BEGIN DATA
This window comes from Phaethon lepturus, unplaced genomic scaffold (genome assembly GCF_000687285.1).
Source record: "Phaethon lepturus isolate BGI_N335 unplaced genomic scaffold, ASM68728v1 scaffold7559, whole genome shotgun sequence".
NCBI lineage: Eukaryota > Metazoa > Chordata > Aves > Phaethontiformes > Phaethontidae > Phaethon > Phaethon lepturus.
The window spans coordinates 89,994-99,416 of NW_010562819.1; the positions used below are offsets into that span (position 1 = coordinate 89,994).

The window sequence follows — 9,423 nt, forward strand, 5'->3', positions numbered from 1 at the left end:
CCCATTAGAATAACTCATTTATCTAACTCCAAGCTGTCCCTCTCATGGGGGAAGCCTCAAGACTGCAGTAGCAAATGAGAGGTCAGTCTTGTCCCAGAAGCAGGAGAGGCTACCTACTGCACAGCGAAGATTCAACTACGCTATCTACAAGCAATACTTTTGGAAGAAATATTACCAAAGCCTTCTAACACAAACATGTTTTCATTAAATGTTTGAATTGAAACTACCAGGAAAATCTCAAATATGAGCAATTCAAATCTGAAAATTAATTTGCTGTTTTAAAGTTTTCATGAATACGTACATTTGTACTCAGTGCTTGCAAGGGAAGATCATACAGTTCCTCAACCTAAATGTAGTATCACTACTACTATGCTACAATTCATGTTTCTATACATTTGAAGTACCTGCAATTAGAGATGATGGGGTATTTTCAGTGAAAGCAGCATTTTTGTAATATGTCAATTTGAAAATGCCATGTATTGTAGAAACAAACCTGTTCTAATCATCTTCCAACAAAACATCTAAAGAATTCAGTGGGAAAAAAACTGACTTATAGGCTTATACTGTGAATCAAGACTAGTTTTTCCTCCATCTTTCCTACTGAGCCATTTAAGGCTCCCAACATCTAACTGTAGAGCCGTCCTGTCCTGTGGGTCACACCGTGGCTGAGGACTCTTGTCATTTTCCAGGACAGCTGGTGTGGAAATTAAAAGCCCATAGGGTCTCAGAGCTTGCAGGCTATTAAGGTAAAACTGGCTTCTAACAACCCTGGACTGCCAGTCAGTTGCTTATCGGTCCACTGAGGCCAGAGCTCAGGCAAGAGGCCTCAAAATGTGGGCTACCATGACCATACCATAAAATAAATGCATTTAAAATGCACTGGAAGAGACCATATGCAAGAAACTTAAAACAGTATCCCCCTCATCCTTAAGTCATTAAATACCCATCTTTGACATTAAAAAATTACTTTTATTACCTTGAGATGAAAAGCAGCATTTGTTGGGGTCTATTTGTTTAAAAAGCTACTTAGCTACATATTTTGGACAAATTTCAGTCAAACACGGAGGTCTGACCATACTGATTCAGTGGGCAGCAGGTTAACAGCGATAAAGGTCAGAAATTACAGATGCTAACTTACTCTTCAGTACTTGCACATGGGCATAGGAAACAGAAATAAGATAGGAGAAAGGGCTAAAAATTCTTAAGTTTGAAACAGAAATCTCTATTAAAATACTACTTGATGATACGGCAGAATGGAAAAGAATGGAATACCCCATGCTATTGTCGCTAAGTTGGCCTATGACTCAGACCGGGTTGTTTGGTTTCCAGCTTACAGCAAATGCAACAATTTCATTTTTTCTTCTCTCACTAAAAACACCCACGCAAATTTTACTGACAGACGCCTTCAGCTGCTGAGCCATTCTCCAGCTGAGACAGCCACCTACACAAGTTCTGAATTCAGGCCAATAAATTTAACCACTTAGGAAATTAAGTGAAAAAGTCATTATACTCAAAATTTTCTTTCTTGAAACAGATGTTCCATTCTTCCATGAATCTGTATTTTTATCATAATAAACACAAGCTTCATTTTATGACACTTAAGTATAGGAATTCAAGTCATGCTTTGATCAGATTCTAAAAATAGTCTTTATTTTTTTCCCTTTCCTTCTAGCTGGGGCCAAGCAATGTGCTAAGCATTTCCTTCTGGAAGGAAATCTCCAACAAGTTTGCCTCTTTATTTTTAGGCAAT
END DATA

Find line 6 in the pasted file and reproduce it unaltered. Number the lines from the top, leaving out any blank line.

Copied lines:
CCCATTAGAATAACTCATTTATCTAACTCCAAGCTGTCCCTCTCATGGGGGAAGCCTCAAGACTGCAGTAGCAAATGAGAGGTCAGTCTTGTCCCAGAAGCAGGAGAGGCTACCTACTGCACAGCGAAGATTCAACTACGCTATCTACAAGCAATACTTTTGGAAGAAATATTACCAAAGCCTTCTAACACAAACATGTTTTCATTAAATGTTTGAATTGAAACTACCAGGAAAATCTCAAATATGAGCAATTCAAATCTGAAAATTAATTTGCTGTTTTAAAGTTTTCATGAATACGTACATTTGTACTCAGTGCTTGCAAGGGAAGATCATACAGTTCCTCAACCTAAATGTAGTATCACTACTACTATGCTACAATTCATGTTTCTATACATTTGAAGTACCTGCAATTAGAGATGATGGGGTATTTTCAGTGAAAGCAGCATTTTTGTAATATGTCAATTTGAAAATGCCATGTATTGTAGAAACAAACCTGTTCTAATCATCTTCCAACAAAACATCTAAAGAATTCAGTGGGAAAAAAACTGACTTATAGGCTTATACTGTGAATCAAGACTAGTTTTTCCTCCATCTTTCCTACTGAGCCATTTAAGGCTCCCAACATCTAACTGTAGAGCCGTCCTGTCCTGTGGGTCACACCGTGGCTGAGGACTCTTGTCATTTTCCAGGACAGCTGGTGTGGAAATTAAAAGCCCATAGGGTCTCAGAGCTTGCAGGCTATTAAGGTAAAACTGGCTTCTAACAACCCTGGACTGCCAGTCAGTTGCTTATCGGTCCACTGAGGCCAGAGCTCAGGCAAGAGGCCTCAAAATGTGGGCTACCATGACCATACCATAAAATAAATGCATTTAAAATGCACTGGAAGAGACCATATGCAAGAAACTTAAAACAGTATCCCCCTCATCCTTAAGTCATTAAATACCCATCTTTGACATTAAAAAATTACTTTTATTACCTTGAGATGAAAAGCAGCATTTGTTGGGGTCTATTTGTTTAAAAAGCTACTTAGCTACATATTTTGGACAAATTTCAGTCAAACACGGAGGTCTGACCATACTGATTCAGTGGGCAGCAGGTTAACAGCGATAAAGGTCAGAAATTACAGATGCTAACTTACTCTTCAGTACTTGCACATGGGCATAGGAAACAGAAATAAGATAGGAGAAAGGGCTAAAAATTCTTAAGTTTGAAACAGAAATCTCTATTAAAATACTACTTGATGATACGGCAGAATGGAAAAGAATGGAATACCCCATGCTATTGTCGCTAAGTTGGCCTATGACTCAGACCGGGTTGTTTGGTTTCCAGCTTACAGCAAATGCAACAATTTCATTTTTTCTTCTCTCACTAAAAACACCCACGCAAATTTTACTGACAGACGCCTTCAGCTGCTGAGCCATTCTCCAGCTGAGACAGCCACCTACACAAGTTCTGAATTCAGGCCAATAAATTTAACCACTTAGGAAATTAAGTGAAAAAGTCATTATACTCAAAATTTTCTTTCTTGAAACAGATGTTCCATTCTTCCATGAATCTGTATTTTTATCATAATAAACACAAGCTTCATTTTATGACACTTAAGTATAGGAATTCAAGTCATGCTTTGATCAGATTCTAAAAATAGTCTTTATTTTTTTCCCTTTCCTTCTAGCTGGGGCCAAGCAATGTGCTAAGCATTTCCTTCTGGAAGGAAATCTCCAACAAGTTTGCCTCTTTATTTTTAGGCAAT